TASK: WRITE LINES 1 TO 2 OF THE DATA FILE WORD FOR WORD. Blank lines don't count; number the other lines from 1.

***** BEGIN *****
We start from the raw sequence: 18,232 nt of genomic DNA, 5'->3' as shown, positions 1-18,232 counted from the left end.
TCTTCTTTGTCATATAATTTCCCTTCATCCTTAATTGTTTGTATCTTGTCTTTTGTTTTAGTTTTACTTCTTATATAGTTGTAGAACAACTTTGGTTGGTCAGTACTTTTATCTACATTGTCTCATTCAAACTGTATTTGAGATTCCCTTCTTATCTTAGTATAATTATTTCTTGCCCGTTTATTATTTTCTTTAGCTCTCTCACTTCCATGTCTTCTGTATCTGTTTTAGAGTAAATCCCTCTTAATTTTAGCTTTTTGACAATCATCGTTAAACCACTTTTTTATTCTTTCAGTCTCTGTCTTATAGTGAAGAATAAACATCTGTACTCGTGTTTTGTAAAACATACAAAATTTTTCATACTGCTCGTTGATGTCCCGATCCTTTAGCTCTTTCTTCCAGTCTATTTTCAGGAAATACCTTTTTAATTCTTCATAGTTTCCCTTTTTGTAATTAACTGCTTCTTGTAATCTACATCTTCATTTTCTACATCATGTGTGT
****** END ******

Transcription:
We start from the raw sequence: 18,232 nt of genomic DNA, 5'->3' as shown, positions 1-18,232 counted from the left end.
TCTTCTTTGTCATATAATTTCCCTTCATCCTTAATTGTTTGTATCTTGTCTTTTGTTTTAGTTTTACTTCTTATATAGTTGTAGAACAACTTTGGTTGGTCAGTACTTTTATCTACATTGTCTCATTCAAACTGTATTTGAGATTCCCTTCTTATCTTAGTATAATTATTTCTTGCCCGTTTATTATTTTCTTTAGCTCTCTCACTTCCATGTCTTCTGTATCTGTTTTAGAGTAAATCCCTCTTAATTTTAGCTTTTTGACAATCATCGTTAAACCACTTTTTTATTCTTTCAGTCTCTGTCTTATAGTGAAGAATAAACATCTGTACTCGTGTTTTGTAAAACATACAAAATTTTTCATACTGCTCGTTGATGTCCCGATCCTTTAGCTCTTTCTTCCAGTCTATTTTCAGGAAATACCTTTTTAATTCTTCATAGTTTCCCTTTTTGTAATTAACTGCTTCTTGTAATCTACATCTTCATTTTCTACATCATGTGTGT